That's what inventor and self-taught physicist Dean Kamen told the Defense Advanced Research Projects Agency (DARPA) when they asked him to develop a fully brain-controlled arm prosthesis in just two years.
Today, Kamen and his team of engineers lay claim to one of the first brain-controlled prostheses in the history of robotics. The arm, which possesses ultra-fine motor skills in addition to strength, is capable of picking up a raisin without dropping it.
In fact, the 'raisin test' was one of DARPA's original demands when he was first commissioned to design the incredible prosthesis. "With the arm you're going to give us ... a guy is going to pick up a raisin or a grape," Kamen remembered DARPA officials telling him. "If it's the grape, they won't break it. If it's the raisin, they won't drop it." In 15 months, he had built an arm that could accomplish both tasks with ease.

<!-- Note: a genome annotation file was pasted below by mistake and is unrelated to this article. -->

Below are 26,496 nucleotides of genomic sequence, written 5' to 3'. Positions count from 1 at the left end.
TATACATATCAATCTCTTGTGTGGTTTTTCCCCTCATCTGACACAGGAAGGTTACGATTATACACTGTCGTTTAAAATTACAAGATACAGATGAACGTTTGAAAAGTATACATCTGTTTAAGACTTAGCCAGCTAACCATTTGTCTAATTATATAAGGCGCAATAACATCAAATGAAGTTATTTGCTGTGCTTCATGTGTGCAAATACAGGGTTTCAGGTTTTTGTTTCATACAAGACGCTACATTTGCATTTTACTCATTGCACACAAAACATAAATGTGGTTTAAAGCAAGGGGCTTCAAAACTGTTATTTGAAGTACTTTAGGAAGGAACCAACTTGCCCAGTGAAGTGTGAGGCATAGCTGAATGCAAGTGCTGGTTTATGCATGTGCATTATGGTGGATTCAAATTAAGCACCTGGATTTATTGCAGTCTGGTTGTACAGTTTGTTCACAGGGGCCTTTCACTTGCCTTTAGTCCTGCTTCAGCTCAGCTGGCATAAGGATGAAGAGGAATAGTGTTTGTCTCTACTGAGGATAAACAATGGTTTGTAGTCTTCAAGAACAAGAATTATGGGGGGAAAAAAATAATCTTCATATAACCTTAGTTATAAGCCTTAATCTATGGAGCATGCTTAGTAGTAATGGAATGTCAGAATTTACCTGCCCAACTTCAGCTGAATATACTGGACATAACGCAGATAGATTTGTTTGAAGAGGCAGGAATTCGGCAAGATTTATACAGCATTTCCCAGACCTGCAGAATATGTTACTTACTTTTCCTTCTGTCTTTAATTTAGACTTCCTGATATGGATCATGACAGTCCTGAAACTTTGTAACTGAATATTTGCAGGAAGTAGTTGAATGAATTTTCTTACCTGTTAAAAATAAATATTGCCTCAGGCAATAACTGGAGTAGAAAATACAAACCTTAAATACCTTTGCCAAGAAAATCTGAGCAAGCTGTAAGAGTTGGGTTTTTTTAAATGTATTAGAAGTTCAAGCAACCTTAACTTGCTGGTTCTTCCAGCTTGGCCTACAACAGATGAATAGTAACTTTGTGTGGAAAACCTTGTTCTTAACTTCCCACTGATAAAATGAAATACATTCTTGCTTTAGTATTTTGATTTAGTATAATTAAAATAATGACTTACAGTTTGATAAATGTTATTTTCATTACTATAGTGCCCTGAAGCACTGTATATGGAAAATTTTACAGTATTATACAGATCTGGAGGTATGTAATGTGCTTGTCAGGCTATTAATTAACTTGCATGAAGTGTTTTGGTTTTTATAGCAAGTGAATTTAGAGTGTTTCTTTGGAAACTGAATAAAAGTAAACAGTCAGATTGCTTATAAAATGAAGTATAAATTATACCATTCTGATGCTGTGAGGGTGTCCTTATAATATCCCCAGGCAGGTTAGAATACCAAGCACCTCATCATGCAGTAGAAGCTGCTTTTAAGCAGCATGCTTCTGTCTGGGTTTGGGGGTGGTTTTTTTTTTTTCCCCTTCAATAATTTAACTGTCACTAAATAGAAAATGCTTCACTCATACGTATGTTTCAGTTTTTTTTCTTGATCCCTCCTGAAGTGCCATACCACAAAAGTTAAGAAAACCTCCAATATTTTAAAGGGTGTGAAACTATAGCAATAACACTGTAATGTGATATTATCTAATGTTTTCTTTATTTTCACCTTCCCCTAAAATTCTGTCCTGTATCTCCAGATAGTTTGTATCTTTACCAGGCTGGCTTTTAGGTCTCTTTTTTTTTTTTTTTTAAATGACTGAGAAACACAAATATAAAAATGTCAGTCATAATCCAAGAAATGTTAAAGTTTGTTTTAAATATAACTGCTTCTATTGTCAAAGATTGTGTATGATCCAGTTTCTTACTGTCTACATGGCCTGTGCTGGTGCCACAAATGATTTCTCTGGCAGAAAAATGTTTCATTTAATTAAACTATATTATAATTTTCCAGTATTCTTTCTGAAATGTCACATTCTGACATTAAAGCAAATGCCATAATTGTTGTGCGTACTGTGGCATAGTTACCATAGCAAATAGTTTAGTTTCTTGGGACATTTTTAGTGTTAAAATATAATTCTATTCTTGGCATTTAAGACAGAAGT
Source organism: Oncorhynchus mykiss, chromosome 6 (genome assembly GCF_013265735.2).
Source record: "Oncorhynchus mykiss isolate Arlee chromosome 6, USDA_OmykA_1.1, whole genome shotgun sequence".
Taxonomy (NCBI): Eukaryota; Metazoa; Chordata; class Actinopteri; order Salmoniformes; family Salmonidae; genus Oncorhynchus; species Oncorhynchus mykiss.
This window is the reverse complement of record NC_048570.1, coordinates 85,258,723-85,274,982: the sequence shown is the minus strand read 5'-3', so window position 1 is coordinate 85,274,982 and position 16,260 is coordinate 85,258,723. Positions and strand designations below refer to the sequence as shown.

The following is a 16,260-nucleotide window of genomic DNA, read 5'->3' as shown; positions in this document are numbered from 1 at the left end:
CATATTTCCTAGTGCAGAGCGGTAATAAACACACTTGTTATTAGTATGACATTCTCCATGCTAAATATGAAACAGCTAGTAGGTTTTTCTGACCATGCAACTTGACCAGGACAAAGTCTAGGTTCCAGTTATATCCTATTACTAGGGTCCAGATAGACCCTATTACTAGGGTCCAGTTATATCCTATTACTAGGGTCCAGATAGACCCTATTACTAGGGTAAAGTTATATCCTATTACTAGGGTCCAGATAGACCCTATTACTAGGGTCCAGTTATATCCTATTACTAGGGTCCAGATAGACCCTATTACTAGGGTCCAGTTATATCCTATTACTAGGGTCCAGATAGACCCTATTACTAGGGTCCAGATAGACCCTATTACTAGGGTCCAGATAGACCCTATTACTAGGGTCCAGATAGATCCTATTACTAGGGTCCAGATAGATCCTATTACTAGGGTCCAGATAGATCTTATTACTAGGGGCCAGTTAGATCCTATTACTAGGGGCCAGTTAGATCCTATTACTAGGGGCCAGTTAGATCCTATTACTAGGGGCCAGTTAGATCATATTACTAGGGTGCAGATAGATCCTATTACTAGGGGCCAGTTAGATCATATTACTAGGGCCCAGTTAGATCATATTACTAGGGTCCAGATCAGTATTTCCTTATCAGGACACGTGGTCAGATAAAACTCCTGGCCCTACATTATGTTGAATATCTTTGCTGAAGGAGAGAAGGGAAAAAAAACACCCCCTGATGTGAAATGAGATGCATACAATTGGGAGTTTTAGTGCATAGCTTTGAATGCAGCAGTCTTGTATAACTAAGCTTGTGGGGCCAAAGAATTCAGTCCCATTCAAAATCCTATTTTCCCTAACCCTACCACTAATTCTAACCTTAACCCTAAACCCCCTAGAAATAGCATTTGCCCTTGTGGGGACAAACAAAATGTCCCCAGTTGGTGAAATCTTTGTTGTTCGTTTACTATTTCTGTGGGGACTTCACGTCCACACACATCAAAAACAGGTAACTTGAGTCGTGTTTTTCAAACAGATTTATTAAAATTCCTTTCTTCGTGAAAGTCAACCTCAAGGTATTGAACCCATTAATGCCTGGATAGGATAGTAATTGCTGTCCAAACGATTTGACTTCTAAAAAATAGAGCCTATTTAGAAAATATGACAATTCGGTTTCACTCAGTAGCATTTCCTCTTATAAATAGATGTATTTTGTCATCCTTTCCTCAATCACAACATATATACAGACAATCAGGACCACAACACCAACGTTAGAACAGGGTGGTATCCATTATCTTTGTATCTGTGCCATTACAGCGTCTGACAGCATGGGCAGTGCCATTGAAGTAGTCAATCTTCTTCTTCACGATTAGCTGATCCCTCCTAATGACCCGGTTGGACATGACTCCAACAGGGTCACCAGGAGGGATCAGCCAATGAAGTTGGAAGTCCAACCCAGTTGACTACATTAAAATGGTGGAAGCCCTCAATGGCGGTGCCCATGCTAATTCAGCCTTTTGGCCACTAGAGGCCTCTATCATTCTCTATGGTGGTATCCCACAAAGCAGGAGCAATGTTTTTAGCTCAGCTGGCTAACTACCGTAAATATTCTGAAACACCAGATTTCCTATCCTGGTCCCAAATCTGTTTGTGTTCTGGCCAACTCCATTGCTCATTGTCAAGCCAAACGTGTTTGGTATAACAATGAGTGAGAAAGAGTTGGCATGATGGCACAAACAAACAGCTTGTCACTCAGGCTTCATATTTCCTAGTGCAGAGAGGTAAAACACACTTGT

Kamen drew inspiration from the hundreds of soldiers and veterans he worked with to develop the Luke Arm. "It's not about technology," he said, "it's about people and stories. Speaking of a meeting held to gather suggestions from amputees and veterans, Kamen said: "We didn't give them support and encouragement. They gave it to us."